Sweden's central bank held its benchmark repo rate steady at 1.0 percent, as expected, and confirmed that it expects to maintain this rate until the end of next year when it will be raised.
The Riksbank, which has held rates steady this year, said the "outlook for the Swedish economy is brightening" and the labour market had shown some improvement that is expected to become clearer next year.
"The repo rate needs to remain at this low level until economic activity is stronger and inflation rises. As before, the repo rate is not expected to be raised until the end of 2014," the bank said, repeating its guidance from September.
Although the Riksbank said economic developments in Sweden and abroad had been largely in line with its forecast, the bank trimmed its forecast for growth this year and next, and also the forecast for the repo rate.
The 2013 forecast for Sweden's Gross Domestic Product was cut to 0.7 percent from 1.2 percent forecast in September and to 2.6 percent for 2014 from 2.7 percent. The 2015 forecast was cut to 3.5 percent from 3.6 percent.
The 2013 and 2014 average forecast for the repo rate was unchanged at 1.0 percent, but the forecast for quarterly averages was trimmed to 1.15 percent for the fourth quarter of 2014 from 1.25 percent and the 2015 fourth quarter forecast was trimmed to 2.24 percent from 2.25 percent.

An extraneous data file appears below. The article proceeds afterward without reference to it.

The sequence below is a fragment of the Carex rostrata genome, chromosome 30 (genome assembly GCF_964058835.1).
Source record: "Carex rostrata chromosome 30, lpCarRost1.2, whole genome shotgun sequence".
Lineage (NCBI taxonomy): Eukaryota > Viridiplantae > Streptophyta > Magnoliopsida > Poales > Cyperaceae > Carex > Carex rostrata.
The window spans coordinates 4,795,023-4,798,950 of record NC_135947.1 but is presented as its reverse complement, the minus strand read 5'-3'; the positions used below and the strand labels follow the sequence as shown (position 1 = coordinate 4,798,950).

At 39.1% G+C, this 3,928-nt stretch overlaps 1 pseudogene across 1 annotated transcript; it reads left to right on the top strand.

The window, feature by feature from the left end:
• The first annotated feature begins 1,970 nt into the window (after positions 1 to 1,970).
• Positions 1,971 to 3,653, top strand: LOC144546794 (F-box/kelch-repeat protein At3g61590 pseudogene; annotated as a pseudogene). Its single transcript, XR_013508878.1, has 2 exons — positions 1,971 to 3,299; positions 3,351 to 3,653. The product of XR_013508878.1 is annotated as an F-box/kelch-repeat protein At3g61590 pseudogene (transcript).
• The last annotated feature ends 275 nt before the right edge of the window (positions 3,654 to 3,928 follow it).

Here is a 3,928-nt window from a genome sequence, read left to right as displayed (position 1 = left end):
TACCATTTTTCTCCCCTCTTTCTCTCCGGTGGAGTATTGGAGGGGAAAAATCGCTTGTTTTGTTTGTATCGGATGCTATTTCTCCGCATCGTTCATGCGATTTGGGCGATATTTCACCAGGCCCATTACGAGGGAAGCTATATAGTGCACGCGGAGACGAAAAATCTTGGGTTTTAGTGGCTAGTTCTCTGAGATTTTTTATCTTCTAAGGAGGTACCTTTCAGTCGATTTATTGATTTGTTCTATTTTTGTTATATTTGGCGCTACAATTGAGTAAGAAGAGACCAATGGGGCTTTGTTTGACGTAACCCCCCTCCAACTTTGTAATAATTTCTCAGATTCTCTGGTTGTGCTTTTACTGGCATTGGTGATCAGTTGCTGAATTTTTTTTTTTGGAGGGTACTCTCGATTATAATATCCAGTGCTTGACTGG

The central bank said there were signs on an improvement in the euro area and recovery in the United States was continuing despite the challenges surrounding the political disagreement in the U.S. over fiscal policy along with uncertainty surrounding the Federal Reserve's tapering of asset purchases.
"Despite a slightly more subdued development in several emerging markets, the world as a whole is expected to grow at a relatively good rate during the coming years," the Riksbank said, adding that recovery abroad would contributed to brighter prospects for Sweden's economy.
The bank said sentiment among households and companies had risen and the labour market had shown some improvement while inflation is low and expected to remain around 1 percent.
The bank forecast average zero percent this year, down from its previous forecast of 0.1 percent, and 1.2 percent in 2014, down from its September forecast of 1.3 percent. It is first expected to rise toward the bank's 2.0 percent target in 2015. Sweden's inflation rate was 0.1 percent for the third month in a row in September.
Noting the Swedish government's recent move to make Finansinspektionen responsible for macroprudential policy, the central bank said the risks linked to household debt "can be assumed to decline" once measures have been taken and this would impact monetary policy though it was difficult to determine as yet how much and how quickly.
Sweden's GDP contracted by 0.2 percent in the second quarter from the first.